Isotherm, in geography, a line drawn on a map connecting places that have the same average temperature for a given period of time. For example, an isotherm running through New York City, St. Louis, and Seattle would indicate that these cities, as well as any others along the line, all had the same average temperature for a specified period. Isotherms are useful in compiling and showing climate information. For example, for general farming, an average temperature of at least 60 F. (16 C.) is necessary during the warmest months. A map marked with an isotherm of 60 F. for the months of July and August would show the northern limit of the area where the temperature would permit general farming.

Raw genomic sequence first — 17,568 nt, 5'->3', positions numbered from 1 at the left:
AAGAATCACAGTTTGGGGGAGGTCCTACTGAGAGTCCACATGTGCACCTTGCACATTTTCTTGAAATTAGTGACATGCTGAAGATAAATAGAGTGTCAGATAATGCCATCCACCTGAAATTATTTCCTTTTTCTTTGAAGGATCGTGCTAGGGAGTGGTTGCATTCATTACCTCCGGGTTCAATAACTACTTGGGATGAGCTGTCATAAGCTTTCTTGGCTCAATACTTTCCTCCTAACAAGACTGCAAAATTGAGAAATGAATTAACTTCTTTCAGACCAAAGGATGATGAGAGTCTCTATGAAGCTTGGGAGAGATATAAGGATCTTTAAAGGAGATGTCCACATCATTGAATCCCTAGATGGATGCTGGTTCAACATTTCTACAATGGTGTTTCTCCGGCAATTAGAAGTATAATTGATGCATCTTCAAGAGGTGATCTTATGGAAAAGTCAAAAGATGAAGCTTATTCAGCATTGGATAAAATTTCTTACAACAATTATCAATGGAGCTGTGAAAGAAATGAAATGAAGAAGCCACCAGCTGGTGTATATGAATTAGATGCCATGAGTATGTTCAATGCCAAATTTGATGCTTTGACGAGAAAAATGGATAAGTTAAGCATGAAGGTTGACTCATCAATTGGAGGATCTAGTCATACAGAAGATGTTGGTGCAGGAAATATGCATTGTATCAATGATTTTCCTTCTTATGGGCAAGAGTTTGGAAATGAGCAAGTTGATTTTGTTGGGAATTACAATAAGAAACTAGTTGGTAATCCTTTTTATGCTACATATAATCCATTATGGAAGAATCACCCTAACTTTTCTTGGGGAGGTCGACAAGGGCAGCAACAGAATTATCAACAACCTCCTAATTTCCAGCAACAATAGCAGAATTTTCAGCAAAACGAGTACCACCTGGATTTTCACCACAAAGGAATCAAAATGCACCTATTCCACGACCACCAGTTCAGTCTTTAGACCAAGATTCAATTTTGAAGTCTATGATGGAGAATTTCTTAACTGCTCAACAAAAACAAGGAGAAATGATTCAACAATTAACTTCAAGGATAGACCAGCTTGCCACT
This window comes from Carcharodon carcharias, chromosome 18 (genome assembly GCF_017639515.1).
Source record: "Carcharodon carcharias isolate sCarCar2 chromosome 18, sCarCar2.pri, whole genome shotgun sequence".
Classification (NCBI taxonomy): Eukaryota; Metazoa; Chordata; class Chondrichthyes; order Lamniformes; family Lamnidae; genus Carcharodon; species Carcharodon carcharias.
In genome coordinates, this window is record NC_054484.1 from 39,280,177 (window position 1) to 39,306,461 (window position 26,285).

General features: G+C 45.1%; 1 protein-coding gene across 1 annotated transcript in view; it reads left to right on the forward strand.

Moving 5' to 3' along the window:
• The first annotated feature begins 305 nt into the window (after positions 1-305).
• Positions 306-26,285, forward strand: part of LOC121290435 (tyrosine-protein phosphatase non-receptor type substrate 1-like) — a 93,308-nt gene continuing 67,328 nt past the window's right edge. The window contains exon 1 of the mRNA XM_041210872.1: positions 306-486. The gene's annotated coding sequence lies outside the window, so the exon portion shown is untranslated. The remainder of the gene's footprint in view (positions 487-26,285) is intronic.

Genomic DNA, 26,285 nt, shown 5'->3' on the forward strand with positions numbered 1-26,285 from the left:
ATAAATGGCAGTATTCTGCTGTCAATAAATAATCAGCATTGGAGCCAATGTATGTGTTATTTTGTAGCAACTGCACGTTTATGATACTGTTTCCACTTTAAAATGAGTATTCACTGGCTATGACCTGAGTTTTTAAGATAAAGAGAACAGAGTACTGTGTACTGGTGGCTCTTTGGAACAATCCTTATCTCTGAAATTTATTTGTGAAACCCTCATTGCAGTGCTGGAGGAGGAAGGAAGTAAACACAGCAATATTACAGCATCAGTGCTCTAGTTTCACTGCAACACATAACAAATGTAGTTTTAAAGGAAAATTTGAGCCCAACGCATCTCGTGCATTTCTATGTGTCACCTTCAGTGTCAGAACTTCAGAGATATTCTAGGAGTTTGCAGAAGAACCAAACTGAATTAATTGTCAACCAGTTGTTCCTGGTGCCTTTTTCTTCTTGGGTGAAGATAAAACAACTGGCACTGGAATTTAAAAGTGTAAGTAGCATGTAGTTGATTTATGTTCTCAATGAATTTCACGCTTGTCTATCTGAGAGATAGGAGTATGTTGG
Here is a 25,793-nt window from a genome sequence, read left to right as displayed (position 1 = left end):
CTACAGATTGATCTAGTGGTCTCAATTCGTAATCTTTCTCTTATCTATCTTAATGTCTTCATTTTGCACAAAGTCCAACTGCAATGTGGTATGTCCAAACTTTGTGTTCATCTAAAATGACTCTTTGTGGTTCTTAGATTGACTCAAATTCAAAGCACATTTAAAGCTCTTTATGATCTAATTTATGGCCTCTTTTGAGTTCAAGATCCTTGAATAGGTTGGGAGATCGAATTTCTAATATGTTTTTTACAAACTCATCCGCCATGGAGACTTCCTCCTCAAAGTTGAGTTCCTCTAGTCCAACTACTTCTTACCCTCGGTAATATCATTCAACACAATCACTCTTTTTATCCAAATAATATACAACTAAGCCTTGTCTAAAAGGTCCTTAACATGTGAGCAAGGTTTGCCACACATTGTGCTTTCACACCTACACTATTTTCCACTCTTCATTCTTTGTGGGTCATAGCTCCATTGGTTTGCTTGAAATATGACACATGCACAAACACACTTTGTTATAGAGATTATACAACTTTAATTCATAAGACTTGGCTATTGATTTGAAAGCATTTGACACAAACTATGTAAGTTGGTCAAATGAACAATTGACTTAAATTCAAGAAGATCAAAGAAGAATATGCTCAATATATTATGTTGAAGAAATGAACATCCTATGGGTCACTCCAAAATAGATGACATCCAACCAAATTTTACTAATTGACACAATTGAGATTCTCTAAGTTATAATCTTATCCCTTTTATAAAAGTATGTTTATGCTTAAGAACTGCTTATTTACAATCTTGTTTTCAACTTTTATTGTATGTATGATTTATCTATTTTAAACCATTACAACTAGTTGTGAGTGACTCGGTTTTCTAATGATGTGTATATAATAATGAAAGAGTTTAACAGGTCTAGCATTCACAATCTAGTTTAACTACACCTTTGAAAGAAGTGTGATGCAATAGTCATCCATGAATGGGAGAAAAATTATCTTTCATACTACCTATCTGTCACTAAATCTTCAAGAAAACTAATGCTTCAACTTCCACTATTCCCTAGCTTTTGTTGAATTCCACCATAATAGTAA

Meteors and meteorites have fascinated human beings for ages, but have you managed to turn your fascination into some hardcore knowledge? Wishing on a star isnâ€™t going to help you now.
While routinely scanning the stars, NASA scientists came across something they didn't expect to see: a vast area of space empty of stars, planets and matter.